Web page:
Each year, those things change. A Thanksgiving dinner in 2015 featured a 2-carat emerald-cut diamond engagement ring hidden in the stuffing at the base of the turkey — which one customer used to propose to his girlfriend at the restaurant. This year's dinner instead features four tickets to Hamilton, limousine service, a two-night luxury suite overlooking New York City's Central Park at the Mandarin Oriental, a $7,500 shopping spree on Fifth Avenue and a watch from Swiss manufacturer Ulysse Nardin that costs more than $20,000.
While a list like that sounds gimmicky, I realize that's not why Sherry finds so much joy in offering the world's most expensive Thanksgiving experience. Like myself, he's a Thanksgiving person.
"I'm in love with the holiday. I'm in love with the creativity of a $76,000 dinner. I'm proud of my staff and the way they put it out," Sherry says, adding that his team spent a couple months putting the experience together last year before seven customers bought in. "I love seeing the people buy this, I love seeing the expression on their face."
As I pushed the final plate away and re-contemplated Thanksgiving as a holiday, I realized something was missing — the faces of my friends and family around the table.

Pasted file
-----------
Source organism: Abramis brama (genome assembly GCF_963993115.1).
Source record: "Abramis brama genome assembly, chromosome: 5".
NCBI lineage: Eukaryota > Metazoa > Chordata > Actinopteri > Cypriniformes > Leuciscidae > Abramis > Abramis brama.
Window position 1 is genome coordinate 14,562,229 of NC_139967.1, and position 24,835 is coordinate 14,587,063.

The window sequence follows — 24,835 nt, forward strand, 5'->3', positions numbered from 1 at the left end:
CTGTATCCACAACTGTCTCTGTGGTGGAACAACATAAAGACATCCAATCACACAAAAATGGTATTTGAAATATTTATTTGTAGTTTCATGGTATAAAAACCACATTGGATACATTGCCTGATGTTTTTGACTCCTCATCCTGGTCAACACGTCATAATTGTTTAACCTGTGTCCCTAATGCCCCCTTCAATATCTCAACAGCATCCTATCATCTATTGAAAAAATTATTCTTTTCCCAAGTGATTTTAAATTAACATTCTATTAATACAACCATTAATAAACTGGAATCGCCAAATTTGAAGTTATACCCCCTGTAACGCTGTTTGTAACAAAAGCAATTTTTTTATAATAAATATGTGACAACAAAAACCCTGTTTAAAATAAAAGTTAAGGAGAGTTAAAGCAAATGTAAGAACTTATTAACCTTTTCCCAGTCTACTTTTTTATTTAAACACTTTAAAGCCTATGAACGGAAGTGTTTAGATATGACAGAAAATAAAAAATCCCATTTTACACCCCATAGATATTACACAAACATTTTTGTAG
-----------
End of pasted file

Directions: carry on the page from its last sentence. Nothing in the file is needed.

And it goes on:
While my mother cooks stuffing out of a box, I look forward to it every year. It's tradition. Just like the tradition of Thanksgiving extravagance Sherry and his brother Greg have created at the restaurant they've co-owned together since taking it over from their grandfather nearly 50 years ago.
And while the whole thing seems expensive at $76,000, I can't argue that the night won't create memories. Nor can I say I wouldn't want to eat at the Homestead Thanksgiving table again if I am lucky enough to have the chance.
Maybe your table, like mine, lacks imported meats from around the world or thousand-dollar bottles of liquor. But that's perfectly fine if you realize — even at the end of the priciest Thanksgiving experience in the world — that sharing the experience with loved ones matters more than the extravagance or the price of the food that rests on top.
—Video by CNBC's Mary Stevens and Nate Skid.